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Publication numberUS4944977 A
Publication typeGrant
Application numberUS 07/334,559
Publication dateJul 31, 1990
Filing dateApr 7, 1989
Priority dateMay 19, 1987
Fee statusLapsed
Publication number07334559, 334559, US 4944977 A, US 4944977A, US-A-4944977, US4944977 A, US4944977A
InventorsRonald B. Shantz, Robert J. Knight
Original AssigneeA.R.D. Industries Ltd.
Export CitationBiBTeX, EndNote, RefMan
External Links: USPTO, USPTO Assignment, Espacenet
Friction welding flash trap seal
US 4944977 A
Abstract
A friction welded part having a sealed flash trap is disclosed, along with a method for producing such parts. The friction welded parts have a hollow cylindrical part and a second part to which the hollow cylindrical part is friction welded. There is an internal flash trap in the region of the weld, and the hollow cylindrical part is pinched inwardly or a conical flange on the flash trap is deformed outwardly so as to seal the flash collecting portions of the flash trap from the hollow portion of the hollow cylindrical part remote from the weld. The method involves the conventional steps of rotating the parts with respect to each other under pressure, stopping the rotation, and exerting high pressure to form the weld. In accordance with the invention, the hollow cylindrical part in the region adjacent the flash trap is then forced inwardly or a flange on the flash trap is forced outwardly so as to effect the seal. Rolling is the preferred method of forcing the hollow cylindrical part inwardly, and is preferably carried out immediately after the welding, so that the remaining weld heat can be used to advantage. A mandrel or punch is used if a flange on the flash trap is forced outwardly.
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Claims(4)
What is claimed as the invention is:
1. In a friction welded part comprising firstly a hollow cylindrical part defining a cavity and secondly a second part to which said hollow cylindrical part is friction welded, said friction welded part including a friction weld between said hollow cylindrical part and said second part, and an internal flash trap in the region of the weld, said flash trap being defined between said hollow cylindrical part and said second part, the improvement in which one of said hollow cylindrical part and said second part is deformed towards the other part at a location remote from the weld and between the weld and the cavity without a weld formed at said location, so as to seal said flash trap from the cavity.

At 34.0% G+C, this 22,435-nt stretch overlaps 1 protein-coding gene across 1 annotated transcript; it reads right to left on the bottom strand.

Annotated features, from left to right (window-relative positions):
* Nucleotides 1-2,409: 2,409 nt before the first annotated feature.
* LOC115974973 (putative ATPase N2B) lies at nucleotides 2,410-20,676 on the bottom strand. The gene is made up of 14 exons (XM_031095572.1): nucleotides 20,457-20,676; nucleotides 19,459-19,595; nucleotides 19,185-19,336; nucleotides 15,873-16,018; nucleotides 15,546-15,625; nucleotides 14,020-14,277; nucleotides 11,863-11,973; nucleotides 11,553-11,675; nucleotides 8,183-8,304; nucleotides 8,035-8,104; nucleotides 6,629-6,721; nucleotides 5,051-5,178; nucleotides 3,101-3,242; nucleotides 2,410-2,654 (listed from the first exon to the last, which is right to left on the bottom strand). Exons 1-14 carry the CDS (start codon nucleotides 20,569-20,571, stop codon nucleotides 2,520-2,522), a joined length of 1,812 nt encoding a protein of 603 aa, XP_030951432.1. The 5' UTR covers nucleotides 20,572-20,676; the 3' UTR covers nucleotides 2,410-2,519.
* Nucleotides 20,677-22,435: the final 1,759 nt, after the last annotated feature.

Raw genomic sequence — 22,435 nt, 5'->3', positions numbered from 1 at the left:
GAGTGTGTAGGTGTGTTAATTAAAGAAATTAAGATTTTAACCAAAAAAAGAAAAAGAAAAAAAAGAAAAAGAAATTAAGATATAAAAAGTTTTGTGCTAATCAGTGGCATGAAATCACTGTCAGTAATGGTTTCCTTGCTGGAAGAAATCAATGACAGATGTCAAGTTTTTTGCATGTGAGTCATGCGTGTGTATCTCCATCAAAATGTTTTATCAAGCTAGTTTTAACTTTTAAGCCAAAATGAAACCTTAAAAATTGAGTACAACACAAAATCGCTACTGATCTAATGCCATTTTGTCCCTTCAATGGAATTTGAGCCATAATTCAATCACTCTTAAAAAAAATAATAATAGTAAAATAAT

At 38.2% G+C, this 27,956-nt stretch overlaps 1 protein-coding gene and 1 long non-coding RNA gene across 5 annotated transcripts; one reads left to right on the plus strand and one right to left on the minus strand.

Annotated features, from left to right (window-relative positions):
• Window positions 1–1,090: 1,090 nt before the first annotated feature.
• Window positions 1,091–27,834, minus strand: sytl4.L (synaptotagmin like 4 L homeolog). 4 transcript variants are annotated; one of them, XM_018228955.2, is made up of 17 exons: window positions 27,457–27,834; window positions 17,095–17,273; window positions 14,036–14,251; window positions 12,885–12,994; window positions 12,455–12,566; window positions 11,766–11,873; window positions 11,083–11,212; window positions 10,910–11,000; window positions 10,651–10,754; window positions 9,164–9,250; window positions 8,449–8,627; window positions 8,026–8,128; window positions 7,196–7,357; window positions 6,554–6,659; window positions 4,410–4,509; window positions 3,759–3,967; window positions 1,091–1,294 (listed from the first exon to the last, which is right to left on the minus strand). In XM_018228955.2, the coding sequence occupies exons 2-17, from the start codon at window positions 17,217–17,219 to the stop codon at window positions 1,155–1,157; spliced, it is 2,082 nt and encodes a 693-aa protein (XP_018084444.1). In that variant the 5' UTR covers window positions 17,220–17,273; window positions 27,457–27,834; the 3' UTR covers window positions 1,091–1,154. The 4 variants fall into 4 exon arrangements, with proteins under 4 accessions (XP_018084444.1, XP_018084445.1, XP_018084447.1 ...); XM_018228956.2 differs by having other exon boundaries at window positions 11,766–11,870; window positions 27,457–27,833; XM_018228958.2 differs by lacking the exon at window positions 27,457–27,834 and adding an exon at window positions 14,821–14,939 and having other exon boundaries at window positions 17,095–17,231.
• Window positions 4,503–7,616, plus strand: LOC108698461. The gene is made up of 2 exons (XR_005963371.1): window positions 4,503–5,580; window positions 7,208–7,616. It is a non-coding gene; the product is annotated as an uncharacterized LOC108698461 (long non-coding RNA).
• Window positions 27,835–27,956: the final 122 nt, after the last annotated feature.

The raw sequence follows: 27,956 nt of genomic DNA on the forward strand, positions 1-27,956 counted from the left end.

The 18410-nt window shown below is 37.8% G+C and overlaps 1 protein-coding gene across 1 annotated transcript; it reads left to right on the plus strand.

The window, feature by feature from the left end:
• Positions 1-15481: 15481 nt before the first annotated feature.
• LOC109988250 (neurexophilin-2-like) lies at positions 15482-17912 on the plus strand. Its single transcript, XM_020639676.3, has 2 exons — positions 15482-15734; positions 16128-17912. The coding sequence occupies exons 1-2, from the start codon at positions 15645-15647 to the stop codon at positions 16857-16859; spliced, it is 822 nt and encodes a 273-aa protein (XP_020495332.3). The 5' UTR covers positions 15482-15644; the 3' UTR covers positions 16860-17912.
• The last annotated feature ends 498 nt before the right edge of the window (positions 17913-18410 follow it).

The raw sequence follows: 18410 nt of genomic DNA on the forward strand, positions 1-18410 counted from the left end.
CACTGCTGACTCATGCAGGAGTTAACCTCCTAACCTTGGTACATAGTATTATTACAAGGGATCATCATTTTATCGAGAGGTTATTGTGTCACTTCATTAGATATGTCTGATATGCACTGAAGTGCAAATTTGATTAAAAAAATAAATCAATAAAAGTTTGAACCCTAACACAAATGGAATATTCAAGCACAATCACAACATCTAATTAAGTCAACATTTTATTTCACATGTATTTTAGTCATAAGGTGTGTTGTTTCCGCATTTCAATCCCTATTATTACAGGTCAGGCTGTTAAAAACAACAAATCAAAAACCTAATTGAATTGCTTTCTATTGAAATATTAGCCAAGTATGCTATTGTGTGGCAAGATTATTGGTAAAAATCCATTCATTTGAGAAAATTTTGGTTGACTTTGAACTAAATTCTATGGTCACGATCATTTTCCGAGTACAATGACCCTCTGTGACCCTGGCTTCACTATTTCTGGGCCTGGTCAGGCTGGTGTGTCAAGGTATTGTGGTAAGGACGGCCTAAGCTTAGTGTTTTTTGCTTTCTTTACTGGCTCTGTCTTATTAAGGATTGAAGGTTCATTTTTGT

2. A friction welded part as recited in claim 1, in which said hollow cylindrical part is deformed inwardly in the region adjacent said flash trap so as to seal said flash trap from the cavity at said location remote from the weld.
3. A friction welded part as recited in claim 2, in which said flash trap is defined by a solid cylinder of diameter slightly less than the inner diameter of said hollow cylindrical part, said solid cylinder projecting from said second part and extending along said hollow cylindrical part past the region of the weld, said solid cylinder having an annular recess in the region of the weld to receive flash from the weld, said hollow cylindrical part being deformed inwardly against said solid cylinder at said location between said flash trap and the cavity.